To be honest I was worried I would hurt the mouse as I use a fork to turn the compost! I don't want it in my bin but I also don't want to kill the poor creature haha. 
    The lid isn't very tight (which is how all these creatures get in), so the rain can still get to the compost. It is very damp/wet at the moment actually. 
  • fidgetbonesfidgetbones Posts: 15,874
    Through the winter I only have kitchen waste, and it is more of a wormery. In Spring, when we start cutting the grass, it all gets mixed up and heats up like a proper compost bin.  I someetimes get nesting voles in the third bin that I use for maturing compost.
    You don't stop doing new things because you get old, you get old because you stop doing new things. <3
  • It may be that as it is enclosed, the odd fly squeezes in to lay eggs, but when the eggs hatch, the new flies can't get out, which is why they all swarm at you when you open the lid. I get this with fruit flies in a plastic compost bin, so sometimes I leave the lid off to let them disperse (after closing the nearby windows of the house!)  
  • FireFire LondonPosts: 14,174
    With cardboard/paper it's good to go small - loo rolls, egg boxes, newspaper or shredded cardboard. Large swathes won't break down so fast.  Sawdust on top of newly added garden waste can be good for keeping the flies down. I'm surprised about the house flies. I've never had any. I suspect that once you are adding the grass, things will settle down.

    I, too, don't add fats, dairy, pet waste or cooked food. (Nor teabags). Adding some soil from your garden is great, to add microbes from your own earth. Also, old horse manure if you happen to encounter any.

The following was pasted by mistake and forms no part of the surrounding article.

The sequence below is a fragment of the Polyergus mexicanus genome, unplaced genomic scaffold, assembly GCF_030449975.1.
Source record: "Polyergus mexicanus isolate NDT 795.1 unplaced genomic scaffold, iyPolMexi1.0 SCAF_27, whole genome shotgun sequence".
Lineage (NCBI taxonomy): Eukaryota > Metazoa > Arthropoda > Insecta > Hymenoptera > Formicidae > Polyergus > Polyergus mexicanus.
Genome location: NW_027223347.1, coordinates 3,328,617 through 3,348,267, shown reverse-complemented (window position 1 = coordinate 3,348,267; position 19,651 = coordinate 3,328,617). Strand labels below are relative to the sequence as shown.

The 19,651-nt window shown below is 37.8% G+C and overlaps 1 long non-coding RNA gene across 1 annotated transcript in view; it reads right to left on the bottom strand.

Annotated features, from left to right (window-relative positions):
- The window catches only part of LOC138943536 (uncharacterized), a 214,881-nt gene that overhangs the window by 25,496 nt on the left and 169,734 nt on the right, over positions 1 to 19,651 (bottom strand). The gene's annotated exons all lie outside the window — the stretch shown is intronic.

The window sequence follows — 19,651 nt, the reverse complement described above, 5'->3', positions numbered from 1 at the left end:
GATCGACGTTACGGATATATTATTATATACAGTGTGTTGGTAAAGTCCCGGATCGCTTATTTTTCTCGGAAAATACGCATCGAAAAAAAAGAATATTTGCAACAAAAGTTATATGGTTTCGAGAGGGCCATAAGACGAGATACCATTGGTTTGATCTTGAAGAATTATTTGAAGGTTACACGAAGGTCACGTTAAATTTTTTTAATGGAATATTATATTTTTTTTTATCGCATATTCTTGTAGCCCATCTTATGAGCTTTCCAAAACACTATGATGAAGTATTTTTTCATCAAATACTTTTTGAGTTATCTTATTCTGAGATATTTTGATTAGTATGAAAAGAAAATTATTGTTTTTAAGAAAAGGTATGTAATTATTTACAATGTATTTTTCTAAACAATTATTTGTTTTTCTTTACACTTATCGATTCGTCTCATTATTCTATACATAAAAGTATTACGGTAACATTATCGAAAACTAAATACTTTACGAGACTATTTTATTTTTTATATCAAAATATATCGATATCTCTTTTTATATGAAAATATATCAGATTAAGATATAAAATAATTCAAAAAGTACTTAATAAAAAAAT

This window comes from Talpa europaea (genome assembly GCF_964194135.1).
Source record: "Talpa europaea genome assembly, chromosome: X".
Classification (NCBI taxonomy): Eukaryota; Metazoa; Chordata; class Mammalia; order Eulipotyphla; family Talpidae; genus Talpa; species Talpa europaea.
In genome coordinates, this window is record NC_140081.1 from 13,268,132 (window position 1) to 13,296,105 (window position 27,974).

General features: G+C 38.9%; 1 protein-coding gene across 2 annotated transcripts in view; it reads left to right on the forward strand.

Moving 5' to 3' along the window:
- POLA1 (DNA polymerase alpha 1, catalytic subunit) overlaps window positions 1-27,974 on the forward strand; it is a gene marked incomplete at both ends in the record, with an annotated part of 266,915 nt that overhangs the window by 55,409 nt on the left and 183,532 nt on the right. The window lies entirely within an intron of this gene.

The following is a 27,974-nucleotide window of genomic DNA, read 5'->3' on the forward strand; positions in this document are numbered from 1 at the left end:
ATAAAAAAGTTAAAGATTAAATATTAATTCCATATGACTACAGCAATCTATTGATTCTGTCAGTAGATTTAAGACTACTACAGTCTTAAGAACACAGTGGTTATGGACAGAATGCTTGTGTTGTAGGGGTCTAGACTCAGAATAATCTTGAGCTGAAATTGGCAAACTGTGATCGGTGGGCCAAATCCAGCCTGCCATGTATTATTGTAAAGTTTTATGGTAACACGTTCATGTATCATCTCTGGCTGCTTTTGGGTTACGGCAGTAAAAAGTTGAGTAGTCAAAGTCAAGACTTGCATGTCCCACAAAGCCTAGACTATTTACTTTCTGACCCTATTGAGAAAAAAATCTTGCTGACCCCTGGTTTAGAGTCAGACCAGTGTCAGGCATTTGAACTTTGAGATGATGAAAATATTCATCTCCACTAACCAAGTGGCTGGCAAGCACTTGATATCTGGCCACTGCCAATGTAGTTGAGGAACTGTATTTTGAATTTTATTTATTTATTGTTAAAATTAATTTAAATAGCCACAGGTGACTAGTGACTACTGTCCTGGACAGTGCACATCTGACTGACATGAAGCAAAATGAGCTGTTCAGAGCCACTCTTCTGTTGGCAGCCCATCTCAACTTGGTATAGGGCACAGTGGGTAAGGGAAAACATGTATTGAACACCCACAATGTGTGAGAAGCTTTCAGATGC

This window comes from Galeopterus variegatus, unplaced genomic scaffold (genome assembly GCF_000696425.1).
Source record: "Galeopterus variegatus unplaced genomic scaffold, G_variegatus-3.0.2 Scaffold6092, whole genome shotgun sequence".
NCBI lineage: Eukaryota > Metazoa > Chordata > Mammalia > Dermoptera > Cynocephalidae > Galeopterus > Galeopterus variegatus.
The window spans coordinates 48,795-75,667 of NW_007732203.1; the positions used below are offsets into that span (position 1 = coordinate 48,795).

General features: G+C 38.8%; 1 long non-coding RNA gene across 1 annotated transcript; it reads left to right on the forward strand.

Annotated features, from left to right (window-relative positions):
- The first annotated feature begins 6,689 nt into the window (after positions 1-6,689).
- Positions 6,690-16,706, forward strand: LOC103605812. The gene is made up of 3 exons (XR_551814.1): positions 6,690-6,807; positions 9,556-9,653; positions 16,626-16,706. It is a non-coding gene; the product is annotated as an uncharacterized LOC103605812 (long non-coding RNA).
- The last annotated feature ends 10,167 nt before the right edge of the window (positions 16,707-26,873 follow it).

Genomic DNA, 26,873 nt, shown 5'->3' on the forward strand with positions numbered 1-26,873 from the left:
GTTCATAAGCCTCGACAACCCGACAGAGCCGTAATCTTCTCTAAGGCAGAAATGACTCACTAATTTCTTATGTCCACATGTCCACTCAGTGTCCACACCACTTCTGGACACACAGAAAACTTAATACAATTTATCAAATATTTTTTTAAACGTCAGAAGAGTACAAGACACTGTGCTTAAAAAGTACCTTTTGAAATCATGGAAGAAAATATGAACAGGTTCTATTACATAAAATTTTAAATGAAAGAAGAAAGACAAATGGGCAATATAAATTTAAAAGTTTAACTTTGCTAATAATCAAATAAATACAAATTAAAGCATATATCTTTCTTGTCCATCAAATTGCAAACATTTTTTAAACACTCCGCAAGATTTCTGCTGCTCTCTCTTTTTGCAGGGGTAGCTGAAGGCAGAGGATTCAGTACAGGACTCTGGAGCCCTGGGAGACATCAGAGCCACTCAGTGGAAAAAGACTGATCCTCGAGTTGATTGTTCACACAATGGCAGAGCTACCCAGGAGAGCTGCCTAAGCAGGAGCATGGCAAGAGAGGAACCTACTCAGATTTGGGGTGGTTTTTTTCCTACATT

Aim for 50% green stuff (new grass, kitchen waste, clippings, flower heads etc) and 50% brown stuff (paper, shredded leaves, sawdust, loo rolls, hay). For beginners it can feel odd to add so much brown but the chemistry works and it will stop everything getting too wet, sloppy and smelly. You'll need a whack of brown to balance all the grass when you start adding. I keep large bags of shredded paper by my bins and my friends give me all theirs.

    Don't worry about the airtight / lid aspect. You can do good composting in everything from a dustbin with a lid, to a heap on its own in a field. Creepy crawlies: worms, fruit flies, wood lice, every one is great for turning stuff into soil. They eat and they poo and it all turns to gold. Fungus, moulds, gunge, it's all perfect for compost.

    I hope that's helpful. Good luck.
  • BijdezeeBijdezee BPosts: 1,484
    edited April 2019
    I think fruit flies are normal in compost bins but not house flies. It's also common for mice to get in there. 

    As for the cardboard, you can buy small bags of straw or hay in the pet department, this helps composting process  and a little goes a long way. Egg boxes too, not plastic of corse. Soak them, remove the label (comes off easy with soaking) and tear them up a bit. 
  • Hampshire_HogHampshire_Hog Hampshire Coast 100m from the seaPosts: 1,089
    @NiniS   I'm lucky and have an endless supply of horse manure so add a few forkfuls and turn this into the heap every month or so, if you can lay your hands on some would help or any old compost, shredded paper can all go in.

    "You don't stop gardening because you get old, you get old because you stop gardening." - The Hampshire Hog
  • NiniSNiniS Posts: 18
    Thanks for the suggestions everyone!
    I've mowed the lawn today and added the cuttings to the bin (which is filling up quickly as we have a fairly big lawn!), so hopefully this will help. I might also look into getting a bag of sawdust or something for my "browns". :smile: